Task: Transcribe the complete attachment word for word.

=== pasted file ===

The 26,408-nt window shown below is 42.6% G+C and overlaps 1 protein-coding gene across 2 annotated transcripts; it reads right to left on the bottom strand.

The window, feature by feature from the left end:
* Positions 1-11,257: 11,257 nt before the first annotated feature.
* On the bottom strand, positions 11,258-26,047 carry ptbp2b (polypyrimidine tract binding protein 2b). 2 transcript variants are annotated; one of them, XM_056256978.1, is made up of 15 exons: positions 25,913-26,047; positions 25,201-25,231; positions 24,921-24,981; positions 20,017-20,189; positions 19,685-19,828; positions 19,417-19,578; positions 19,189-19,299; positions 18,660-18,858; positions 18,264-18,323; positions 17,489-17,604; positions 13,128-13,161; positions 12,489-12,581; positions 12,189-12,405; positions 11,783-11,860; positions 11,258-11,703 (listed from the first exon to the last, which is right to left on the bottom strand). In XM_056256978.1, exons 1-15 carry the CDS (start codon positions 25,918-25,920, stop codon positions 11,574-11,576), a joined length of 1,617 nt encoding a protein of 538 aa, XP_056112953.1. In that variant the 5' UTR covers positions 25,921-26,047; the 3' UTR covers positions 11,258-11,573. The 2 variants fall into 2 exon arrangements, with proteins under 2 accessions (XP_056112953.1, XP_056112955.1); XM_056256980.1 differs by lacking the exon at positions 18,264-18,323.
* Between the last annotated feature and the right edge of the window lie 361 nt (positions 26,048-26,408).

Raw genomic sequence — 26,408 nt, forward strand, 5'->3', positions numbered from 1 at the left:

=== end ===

The 26,408-nt window shown below is 42.6% G+C and overlaps 1 protein-coding gene across 2 annotated transcripts; it reads right to left on the bottom strand.

The window, feature by feature from the left end:
* Positions 1-11,257: 11,257 nt before the first annotated feature.
* On the bottom strand, positions 11,258-26,047 carry ptbp2b (polypyrimidine tract binding protein 2b). 2 transcript variants are annotated; one of them, XM_056256978.1, is made up of 15 exons: positions 25,913-26,047; positions 25,201-25,231; positions 24,921-24,981; positions 20,017-20,189; positions 19,685-19,828; positions 19,417-19,578; positions 19,189-19,299; positions 18,660-18,858; positions 18,264-18,323; positions 17,489-17,604; positions 13,128-13,161; positions 12,489-12,581; positions 12,189-12,405; positions 11,783-11,860; positions 11,258-11,703 (listed from the first exon to the last, which is right to left on the bottom strand). In XM_056256978.1, exons 1-15 carry the CDS (start codon positions 25,918-25,920, stop codon positions 11,574-11,576), a joined length of 1,617 nt encoding a protein of 538 aa, XP_056112953.1. In that variant the 5' UTR covers positions 25,921-26,047; the 3' UTR covers positions 11,258-11,573. The 2 variants fall into 2 exon arrangements, with proteins under 2 accessions (XP_056112953.1, XP_056112955.1); XM_056256980.1 differs by lacking the exon at positions 18,264-18,323.
* Between the last annotated feature and the right edge of the window lie 361 nt (positions 26,048-26,408).

Raw genomic sequence — 26,408 nt, forward strand, 5'->3', positions numbered from 1 at the left: